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Series: What is transformation? Party loyalty and the spoils of “liberation” 2006-08-16
Jannie Gagiano

*Retired lecturer in political science, University of Stellenbosch and currently DA-councillor at the Municipality of Stellenbosch


Many affirmative action appointments exhibit a pattern where people who have acquired generic skills in one walk of life can successfully transfer these into life’s other spheres. If we take affirmative action to mean what liberals in the USA recommend as a method to bring about a more legitimate social order in a society which has historically been plagued by all the ancient forms of coercively enforced inequality that human flesh has been heir to, including Apartheid, then no one in South Africa should object to this remedy.

But our homegrown version of affirmative action is not inspired by a liberal ethos similar to the one that rendered this remedy to historical injustices so popular in the United States. It is underwritten by a social metaphysic of a completely different order. The cardinal intuition underpinning the notion of what passes as affirmative action in present day South Africa entails “liberation” from foreign encroachment and control over the institutions of power in South African society. Liberation requires the replacement of the personnel that serviced the system of state domination erected under the auspices of colonialism, capitalism and imperialism (CCI) with a service personnel consisting of the members of the aboriginal populations. It is premised on the notion that social justice and democracy can only be achieved in South Africa when the aboriginal populations regain control of what they were deprived of through the actions of the agents of CCI.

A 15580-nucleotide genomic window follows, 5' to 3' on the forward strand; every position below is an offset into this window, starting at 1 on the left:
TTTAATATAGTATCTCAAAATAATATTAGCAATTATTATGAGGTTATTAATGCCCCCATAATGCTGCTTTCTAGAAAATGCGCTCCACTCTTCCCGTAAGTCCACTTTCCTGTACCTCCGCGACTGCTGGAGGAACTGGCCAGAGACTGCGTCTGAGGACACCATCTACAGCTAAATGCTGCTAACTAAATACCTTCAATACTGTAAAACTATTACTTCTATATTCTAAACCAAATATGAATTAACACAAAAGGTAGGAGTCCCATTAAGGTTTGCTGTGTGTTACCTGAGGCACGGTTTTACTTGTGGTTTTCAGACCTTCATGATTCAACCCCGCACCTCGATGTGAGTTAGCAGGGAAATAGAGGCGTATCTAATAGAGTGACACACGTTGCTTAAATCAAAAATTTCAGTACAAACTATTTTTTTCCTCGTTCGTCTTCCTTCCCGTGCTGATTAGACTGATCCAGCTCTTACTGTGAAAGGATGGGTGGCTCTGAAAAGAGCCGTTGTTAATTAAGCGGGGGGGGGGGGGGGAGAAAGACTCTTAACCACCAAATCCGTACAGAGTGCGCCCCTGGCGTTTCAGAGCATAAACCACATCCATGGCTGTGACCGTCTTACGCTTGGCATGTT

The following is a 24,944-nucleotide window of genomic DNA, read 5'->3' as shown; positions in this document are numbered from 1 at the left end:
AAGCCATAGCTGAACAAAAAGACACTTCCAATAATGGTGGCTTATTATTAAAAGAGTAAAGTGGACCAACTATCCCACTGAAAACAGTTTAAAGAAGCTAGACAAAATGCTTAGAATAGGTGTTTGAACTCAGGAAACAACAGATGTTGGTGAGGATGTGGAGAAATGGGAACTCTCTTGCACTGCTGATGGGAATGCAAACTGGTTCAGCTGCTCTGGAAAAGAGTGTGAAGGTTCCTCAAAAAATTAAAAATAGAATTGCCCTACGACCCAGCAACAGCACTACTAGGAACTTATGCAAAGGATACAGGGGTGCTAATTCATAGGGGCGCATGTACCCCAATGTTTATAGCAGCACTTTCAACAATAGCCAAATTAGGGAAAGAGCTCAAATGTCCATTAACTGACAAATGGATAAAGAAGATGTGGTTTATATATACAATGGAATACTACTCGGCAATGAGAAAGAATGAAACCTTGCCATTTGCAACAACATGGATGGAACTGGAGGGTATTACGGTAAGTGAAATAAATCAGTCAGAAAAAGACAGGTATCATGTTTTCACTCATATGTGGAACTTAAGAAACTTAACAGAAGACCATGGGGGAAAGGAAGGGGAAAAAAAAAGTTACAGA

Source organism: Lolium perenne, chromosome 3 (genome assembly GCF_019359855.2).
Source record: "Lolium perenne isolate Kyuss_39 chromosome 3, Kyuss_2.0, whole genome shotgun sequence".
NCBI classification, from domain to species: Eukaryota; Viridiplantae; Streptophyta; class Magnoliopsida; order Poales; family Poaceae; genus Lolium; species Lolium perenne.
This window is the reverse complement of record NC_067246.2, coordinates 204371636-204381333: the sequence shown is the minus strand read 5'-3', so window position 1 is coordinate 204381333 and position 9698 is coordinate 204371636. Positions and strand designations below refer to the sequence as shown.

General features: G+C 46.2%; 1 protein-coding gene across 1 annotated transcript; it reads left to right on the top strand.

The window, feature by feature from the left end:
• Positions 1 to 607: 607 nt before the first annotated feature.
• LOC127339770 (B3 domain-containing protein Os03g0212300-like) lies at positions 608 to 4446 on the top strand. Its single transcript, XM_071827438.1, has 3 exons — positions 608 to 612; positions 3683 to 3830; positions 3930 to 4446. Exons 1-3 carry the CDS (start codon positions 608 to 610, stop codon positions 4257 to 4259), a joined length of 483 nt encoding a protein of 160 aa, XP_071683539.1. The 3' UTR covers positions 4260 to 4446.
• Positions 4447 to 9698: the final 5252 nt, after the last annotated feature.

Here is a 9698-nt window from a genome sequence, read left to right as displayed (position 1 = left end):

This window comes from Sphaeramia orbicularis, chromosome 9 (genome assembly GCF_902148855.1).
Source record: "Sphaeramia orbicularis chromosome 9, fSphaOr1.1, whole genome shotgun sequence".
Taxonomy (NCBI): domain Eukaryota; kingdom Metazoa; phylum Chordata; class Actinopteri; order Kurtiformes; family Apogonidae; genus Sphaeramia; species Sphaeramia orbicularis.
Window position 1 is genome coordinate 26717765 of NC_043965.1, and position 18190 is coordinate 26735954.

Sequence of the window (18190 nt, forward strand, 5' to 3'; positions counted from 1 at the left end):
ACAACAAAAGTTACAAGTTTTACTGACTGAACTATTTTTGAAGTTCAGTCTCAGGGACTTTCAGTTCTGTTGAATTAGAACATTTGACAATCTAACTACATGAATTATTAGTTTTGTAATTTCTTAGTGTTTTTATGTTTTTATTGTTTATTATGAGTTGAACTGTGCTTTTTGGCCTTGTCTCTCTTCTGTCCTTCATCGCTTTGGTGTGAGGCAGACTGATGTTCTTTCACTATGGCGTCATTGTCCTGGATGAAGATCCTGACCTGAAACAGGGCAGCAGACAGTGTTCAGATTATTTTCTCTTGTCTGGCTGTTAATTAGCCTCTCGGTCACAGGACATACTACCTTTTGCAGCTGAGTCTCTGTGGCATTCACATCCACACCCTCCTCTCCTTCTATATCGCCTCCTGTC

“The people” as the repository of democratic legitimacy, is defined in terms of a criterion that excludes those who can be regarded as the beneficiaries of Apartheid. “The people” as a “social formation” is variously defined as “the previously oppressed”, “those who suffered under colonial and imperialist oppression” or as what has now become commonplace in the discourse associated with affirmative action, “members of the previously disadvantaged communities.”